Lewis Warsh says
it’s a Romantic notion to think
words still have meanings,
words like “we” or “and” or “I,”
and I never stop thinking about my friends
and my brothers and mother and other people
I don’t know, I write their names in poems
and they pile up around my room, this way
I am never far from any of them
It stated what I was trying to enact in “As I Write This.” While I continued to work on “As I Write This” I fully believed in my new conception of an audience libidinally connected via the name—and that our names have meaning. But I was willfully ignoring that almost no one likes to be puked on or screamed at, that most people are too embarrassed to sing with others, and that most poets are terrible conversationalists because most poets are bad listeners. For a short happy time I didn’t want to believe Spicer’s dictum of resignation—that no one listens to poetry—and I continued to revise “As I Write This” while writing a bunch of other similar stuff, which I’m currently editing as a manuscript called The New York School. (While the first poem of the process failed, I thankfully don’t think the others have.)
In the next draft of “As I Write This” I took out some names—co-workers from past and present jobs, people who I didn’t feel I needed “close” to me in the space of the poem, who were not part of its audience. I also made the decision to add a lot of conjunctions to the poem. For instance:
Trina Josh Jamie Matt
Cori Paul John Craun
Trina and Josh and Jamie and Matt
and Cori and Paul and John Craun
I think it was a bad decision. It made a 120+ line poem—one long stanza with irregular punctuation—sonically flaccid. The repetition of all those “ands” also eroded the meaning of the word, and the names around them. Another decision I made was to leave in several blips of negativity, lines like “Jason is a fucking loser” or “I don’t care about you James Tate,” or the parts where I call Lou Reed an asshole or Ron Silliman boring and fat. These were all little passing thoughts from a first draft, the kind of things most poets (myself included, up to that point) would likely edit out or at least alter in some way to either soften the negativity or veil the identity of the person being hated on. Or, they’d just decide these things aren’t important—a decision I failed to make because, following the lesson I gleaned from the gentle older painter I told you about in the last post, I wasn’t interested in being nice. I was convinced I had stumbled into a new ideal: that poetry can take things like negativity and animosity in the service of honesty. What I wasn’t anticipating—in my utter naivety—was the backlash I’d receive. Processing the responses to “As I Write This” (and, even more so, to my poem “The New York School”) gave me a new understanding of Spicer’s lament: “Honestly, honesty you are a pain.”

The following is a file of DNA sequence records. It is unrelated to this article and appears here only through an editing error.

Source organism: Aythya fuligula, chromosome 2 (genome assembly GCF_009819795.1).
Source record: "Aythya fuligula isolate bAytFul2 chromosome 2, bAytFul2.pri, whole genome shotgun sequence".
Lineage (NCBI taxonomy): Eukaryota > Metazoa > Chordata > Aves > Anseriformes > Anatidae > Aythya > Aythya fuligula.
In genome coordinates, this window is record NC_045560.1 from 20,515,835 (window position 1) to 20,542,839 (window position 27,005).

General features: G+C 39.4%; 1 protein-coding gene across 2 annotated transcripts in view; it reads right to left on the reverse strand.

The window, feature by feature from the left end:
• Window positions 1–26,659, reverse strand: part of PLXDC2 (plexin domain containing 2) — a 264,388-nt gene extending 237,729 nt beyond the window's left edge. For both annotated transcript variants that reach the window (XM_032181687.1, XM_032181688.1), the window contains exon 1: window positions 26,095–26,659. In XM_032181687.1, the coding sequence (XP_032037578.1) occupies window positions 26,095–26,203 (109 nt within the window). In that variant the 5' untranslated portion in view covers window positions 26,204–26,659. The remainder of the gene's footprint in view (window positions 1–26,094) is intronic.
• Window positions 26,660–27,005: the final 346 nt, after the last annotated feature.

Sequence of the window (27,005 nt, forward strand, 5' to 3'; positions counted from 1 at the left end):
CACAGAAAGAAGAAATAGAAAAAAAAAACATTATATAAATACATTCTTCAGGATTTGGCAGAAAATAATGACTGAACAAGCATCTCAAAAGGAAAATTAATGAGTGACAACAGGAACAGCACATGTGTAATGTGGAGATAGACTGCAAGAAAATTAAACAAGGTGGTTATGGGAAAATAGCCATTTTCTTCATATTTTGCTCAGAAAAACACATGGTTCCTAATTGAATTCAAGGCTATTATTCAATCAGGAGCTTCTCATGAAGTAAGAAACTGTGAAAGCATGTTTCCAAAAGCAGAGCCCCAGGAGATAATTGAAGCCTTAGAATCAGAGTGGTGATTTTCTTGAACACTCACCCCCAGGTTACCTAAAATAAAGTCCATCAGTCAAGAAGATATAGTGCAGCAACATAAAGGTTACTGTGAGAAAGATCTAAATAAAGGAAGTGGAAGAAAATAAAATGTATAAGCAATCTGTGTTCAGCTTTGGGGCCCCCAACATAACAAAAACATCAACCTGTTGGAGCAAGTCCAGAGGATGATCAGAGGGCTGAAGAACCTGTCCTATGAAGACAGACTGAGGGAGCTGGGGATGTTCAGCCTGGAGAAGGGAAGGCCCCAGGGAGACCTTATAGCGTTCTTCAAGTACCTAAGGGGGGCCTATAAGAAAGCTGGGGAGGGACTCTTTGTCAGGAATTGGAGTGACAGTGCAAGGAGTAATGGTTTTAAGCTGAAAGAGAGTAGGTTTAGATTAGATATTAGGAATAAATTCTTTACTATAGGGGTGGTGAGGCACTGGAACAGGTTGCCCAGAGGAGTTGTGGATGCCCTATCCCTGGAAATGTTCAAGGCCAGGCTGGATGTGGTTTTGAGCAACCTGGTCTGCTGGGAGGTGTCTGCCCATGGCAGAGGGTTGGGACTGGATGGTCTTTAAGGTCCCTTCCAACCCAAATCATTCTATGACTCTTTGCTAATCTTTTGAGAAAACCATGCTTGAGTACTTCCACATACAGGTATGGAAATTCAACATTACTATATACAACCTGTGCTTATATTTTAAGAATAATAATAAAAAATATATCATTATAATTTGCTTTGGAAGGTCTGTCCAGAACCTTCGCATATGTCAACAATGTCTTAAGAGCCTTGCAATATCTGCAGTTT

Now that I’ve talked a bit about the background and the initial construction and revision of the poem in my first two posts, I’ll address some of the reactions I got in the next two. Since I started writing “Total Fail” I’ve been keeping a notebook of all the possible reasons why the poem failed. I’ll share some of this, my little confirmational jeremiad, with you. Speaking of you: if you’re here with me now, thank you.
- JOSEPH BRADSHAW
Joseph Bradshaw is a poet, educator, and archivist. He is the author of several chapbooks, as well as the full-length In the Common Dream of George Oppen (Shearsman Books). He curates a readings series at Berl’s Poetry Shop in Brooklyn called Leslie Flint Presents, and is at work on a book about the afterlife of the New York School.
*“Transient is this world, substance it has none” was something I read in some undoubtedly outdated translation of a likely-dubious Buddhist text. I was reading a lot of Buddhist stuff then—whatever books I could get at Barnes and Noble on my trips into the malls in the Portland suburbs. (After I read several of them I told my best friend at the time, Dennis, that I was enlightened and that I didn’t need his friendship anymore.) Now, when I google transient is this world substance it has none the first ten results are: 1) the Wikipedia page for Insomnia, 2) the Wiki page for “Chemical element,” 3) a lexicon of alcohol and drug terms published by the World Health Organization, 4) background info and statistics for the National Coalition for Homeless Veterans, 5) a page called “Schizophrenia” at patient.co.uk, 6) a Harvard page called “Six Universal Substances or Entities,” 7) “Six Universal Substances (Dravyas)” at sacred-texts.com, 8) something called “A Buddhist View of Addiction,” 9) the full text of the Declaration of Independence and 10) “IB Biology/Option D” at Wikibooks.